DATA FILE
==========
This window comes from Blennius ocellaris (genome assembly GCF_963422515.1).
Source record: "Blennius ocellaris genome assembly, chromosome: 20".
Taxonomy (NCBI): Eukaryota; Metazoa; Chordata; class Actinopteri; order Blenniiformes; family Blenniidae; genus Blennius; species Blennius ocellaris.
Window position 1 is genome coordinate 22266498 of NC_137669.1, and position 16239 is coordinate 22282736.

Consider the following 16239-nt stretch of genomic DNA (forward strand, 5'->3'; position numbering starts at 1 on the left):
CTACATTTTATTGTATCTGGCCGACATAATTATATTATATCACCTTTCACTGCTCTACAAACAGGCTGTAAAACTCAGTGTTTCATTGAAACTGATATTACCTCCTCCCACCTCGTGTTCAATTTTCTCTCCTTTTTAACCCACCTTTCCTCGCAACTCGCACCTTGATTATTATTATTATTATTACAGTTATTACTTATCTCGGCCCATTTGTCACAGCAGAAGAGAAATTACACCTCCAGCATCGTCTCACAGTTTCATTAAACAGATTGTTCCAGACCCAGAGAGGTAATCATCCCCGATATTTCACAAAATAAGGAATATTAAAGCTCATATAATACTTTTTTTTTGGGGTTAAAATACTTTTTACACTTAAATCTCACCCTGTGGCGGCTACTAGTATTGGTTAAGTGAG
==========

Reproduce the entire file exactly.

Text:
This window comes from Blennius ocellaris (genome assembly GCF_963422515.1).
Source record: "Blennius ocellaris genome assembly, chromosome: 20".
Taxonomy (NCBI): Eukaryota; Metazoa; Chordata; class Actinopteri; order Blenniiformes; family Blenniidae; genus Blennius; species Blennius ocellaris.
Window position 1 is genome coordinate 22266498 of NC_137669.1, and position 16239 is coordinate 22282736.

Consider the following 16239-nt stretch of genomic DNA (forward strand, 5'->3'; position numbering starts at 1 on the left):
CTACATTTTATTGTATCTGGCCGACATAATTATATTATATCACCTTTCACTGCTCTACAAACAGGCTGTAAAACTCAGTGTTTCATTGAAACTGATATTACCTCCTCCCACCTCGTGTTCAATTTTCTCTCCTTTTTAACCCACCTTTCCTCGCAACTCGCACCTTGATTATTATTATTATTATTACAGTTATTACTTATCTCGGCCCATTTGTCACAGCAGAAGAGAAATTACACCTCCAGCATCGTCTCACAGTTTCATTAAACAGATTGTTCCAGACCCAGAGAGGTAATCATCCCCGATATTTCACAAAATAAGGAATATTAAAGCTCATATAATACTTTTTTTTTGGGGTTAAAATACTTTTTACACTTAAATCTCACCCTGTGGCGGCTACTAGTATTGGTTAAGTGAG